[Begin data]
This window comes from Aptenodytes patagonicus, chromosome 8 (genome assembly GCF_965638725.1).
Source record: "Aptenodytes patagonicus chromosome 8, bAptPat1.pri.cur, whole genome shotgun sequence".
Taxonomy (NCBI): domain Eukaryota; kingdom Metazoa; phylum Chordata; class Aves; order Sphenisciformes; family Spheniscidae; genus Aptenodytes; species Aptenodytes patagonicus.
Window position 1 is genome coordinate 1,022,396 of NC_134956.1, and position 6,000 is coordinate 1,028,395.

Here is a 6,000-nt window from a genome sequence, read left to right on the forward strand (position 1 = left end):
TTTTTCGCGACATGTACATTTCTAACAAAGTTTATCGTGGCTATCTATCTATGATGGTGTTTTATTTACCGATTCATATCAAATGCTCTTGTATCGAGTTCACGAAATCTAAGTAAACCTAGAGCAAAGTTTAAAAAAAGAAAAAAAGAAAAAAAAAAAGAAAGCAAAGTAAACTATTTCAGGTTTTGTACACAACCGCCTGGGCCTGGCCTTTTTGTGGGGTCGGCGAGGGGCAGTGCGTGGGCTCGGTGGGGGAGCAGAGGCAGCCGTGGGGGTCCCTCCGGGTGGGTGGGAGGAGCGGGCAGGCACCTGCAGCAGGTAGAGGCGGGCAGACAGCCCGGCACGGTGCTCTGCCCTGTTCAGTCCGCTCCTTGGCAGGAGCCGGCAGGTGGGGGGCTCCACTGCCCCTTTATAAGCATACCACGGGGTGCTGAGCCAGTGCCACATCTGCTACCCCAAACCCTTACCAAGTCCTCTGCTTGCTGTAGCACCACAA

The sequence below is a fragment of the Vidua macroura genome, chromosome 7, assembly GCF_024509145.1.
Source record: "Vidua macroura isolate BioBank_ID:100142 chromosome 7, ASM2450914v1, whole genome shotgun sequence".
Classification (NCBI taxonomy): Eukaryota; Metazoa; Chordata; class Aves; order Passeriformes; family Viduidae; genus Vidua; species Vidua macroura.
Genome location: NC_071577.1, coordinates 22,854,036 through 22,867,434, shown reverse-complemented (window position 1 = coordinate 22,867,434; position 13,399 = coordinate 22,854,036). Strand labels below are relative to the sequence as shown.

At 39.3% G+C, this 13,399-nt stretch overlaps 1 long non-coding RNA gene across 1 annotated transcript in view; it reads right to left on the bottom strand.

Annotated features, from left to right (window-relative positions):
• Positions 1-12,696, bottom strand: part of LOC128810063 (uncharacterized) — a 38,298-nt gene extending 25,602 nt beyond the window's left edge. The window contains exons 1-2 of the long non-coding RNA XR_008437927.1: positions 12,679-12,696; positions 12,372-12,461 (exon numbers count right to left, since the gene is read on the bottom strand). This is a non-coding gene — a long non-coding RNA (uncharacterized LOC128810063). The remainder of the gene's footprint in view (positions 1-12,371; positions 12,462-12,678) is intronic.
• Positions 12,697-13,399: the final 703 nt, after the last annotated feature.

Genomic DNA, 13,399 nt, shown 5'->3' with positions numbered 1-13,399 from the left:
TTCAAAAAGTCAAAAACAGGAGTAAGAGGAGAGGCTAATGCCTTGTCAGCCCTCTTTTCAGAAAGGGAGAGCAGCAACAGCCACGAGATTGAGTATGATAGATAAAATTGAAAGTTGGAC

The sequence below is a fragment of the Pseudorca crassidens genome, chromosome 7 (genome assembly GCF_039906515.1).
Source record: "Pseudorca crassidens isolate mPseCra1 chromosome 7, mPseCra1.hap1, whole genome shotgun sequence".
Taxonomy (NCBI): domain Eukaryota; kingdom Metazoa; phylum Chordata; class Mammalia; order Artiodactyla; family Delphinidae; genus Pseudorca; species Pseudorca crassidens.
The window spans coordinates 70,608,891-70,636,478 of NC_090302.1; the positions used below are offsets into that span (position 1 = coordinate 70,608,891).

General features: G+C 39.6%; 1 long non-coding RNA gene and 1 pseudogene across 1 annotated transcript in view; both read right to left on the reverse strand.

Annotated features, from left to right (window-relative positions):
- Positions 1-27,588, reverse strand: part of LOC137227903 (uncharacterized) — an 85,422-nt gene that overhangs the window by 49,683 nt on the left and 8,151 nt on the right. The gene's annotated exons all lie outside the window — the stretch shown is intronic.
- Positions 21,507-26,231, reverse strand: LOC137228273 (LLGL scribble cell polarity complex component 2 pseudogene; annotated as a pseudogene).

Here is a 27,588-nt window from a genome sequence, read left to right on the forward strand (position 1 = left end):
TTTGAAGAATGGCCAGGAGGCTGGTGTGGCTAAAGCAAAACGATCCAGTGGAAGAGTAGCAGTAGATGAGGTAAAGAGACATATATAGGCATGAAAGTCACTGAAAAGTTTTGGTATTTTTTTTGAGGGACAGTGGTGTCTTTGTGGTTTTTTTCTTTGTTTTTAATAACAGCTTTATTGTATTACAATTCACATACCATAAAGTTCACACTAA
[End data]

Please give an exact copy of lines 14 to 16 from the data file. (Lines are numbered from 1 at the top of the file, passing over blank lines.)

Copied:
• Positions 12,697-13,399: the final 703 nt, after the last annotated feature.

Genomic DNA, 13,399 nt, shown 5'->3' with positions numbered 1-13,399 from the left:
TTCAAAAAGTCAAAAACAGGAGTAAGAGGAGAGGCTAATGCCTTGTCAGCCCTCTTTTCAGAAAGGGAGAGCAGCAACAGCCACGAGATTGAGTATGATAGATAAAATTGAAAGTTGGAC